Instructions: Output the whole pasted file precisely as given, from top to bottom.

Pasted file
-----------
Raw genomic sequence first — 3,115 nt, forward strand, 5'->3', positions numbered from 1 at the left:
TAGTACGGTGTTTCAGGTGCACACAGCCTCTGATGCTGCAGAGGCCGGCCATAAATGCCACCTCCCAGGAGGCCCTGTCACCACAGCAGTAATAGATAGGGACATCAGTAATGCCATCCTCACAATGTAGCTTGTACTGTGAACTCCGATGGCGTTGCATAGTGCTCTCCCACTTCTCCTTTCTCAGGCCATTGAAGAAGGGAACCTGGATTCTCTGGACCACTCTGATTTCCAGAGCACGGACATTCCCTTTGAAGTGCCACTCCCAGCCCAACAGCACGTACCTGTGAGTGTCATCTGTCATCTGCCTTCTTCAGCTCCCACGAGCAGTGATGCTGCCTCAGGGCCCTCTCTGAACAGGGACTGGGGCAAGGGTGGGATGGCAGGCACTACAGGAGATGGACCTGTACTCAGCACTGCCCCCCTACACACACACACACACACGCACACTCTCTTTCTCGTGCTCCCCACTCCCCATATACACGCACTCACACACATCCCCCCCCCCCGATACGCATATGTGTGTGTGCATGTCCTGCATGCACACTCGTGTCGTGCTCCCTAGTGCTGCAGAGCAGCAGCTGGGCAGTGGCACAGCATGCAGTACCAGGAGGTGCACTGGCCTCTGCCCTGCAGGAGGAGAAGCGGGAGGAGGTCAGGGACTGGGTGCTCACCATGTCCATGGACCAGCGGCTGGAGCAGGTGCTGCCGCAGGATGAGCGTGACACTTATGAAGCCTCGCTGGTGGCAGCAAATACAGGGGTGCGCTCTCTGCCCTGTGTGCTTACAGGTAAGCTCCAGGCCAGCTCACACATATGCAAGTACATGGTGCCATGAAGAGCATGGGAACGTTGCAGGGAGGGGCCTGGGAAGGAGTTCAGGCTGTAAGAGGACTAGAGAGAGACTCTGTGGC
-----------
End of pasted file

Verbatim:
Raw genomic sequence first — 3,115 nt, forward strand, 5'->3', positions numbered from 1 at the left:
TAGTACGGTGTTTCAGGTGCACACAGCCTCTGATGCTGCAGAGGCCGGCCATAAATGCCACCTCCCAGGAGGCCCTGTCACCACAGCAGTAATAGATAGGGACATCAGTAATGCCATCCTCACAATGTAGCTTGTACTGTGAACTCCGATGGCGTTGCATAGTGCTCTCCCACTTCTCCTTTCTCAGGCCATTGAAGAAGGGAACCTGGATTCTCTGGACCACTCTGATTTCCAGAGCACGGACATTCCCTTTGAAGTGCCACTCCCAGCCCAACAGCACGTACCTGTGAGTGTCATCTGTCATCTGCCTTCTTCAGCTCCCACGAGCAGTGATGCTGCCTCAGGGCCCTCTCTGAACAGGGACTGGGGCAAGGGTGGGATGGCAGGCACTACAGGAGATGGACCTGTACTCAGCACTGCCCCCCTACACACACACACACACACGCACACTCTCTTTCTCGTGCTCCCCACTCCCCATATACACGCACTCACACACATCCCCCCCCCCCGATACGCATATGTGTGTGTGCATGTCCTGCATGCACACTCGTGTCGTGCTCCCTAGTGCTGCAGAGCAGCAGCTGGGCAGTGGCACAGCATGCAGTACCAGGAGGTGCACTGGCCTCTGCCCTGCAGGAGGAGAAGCGGGAGGAGGTCAGGGACTGGGTGCTCACCATGTCCATGGACCAGCGGCTGGAGCAGGTGCTGCCGCAGGATGAGCGTGACACTTATGAAGCCTCGCTGGTGGCAGCAAATACAGGGGTGCGCTCTCTGCCCTGTGTGCTTACAGGTAAGCTCCAGGCCAGCTCACACATATGCAAGTACATGGTGCCATGAAGAGCATGGGAACGTTGCAGGGAGGGGCCTGGGAAGGAGTTCAGGCTGTAAGAGGACTAGAGAGAGACTCTGTGGC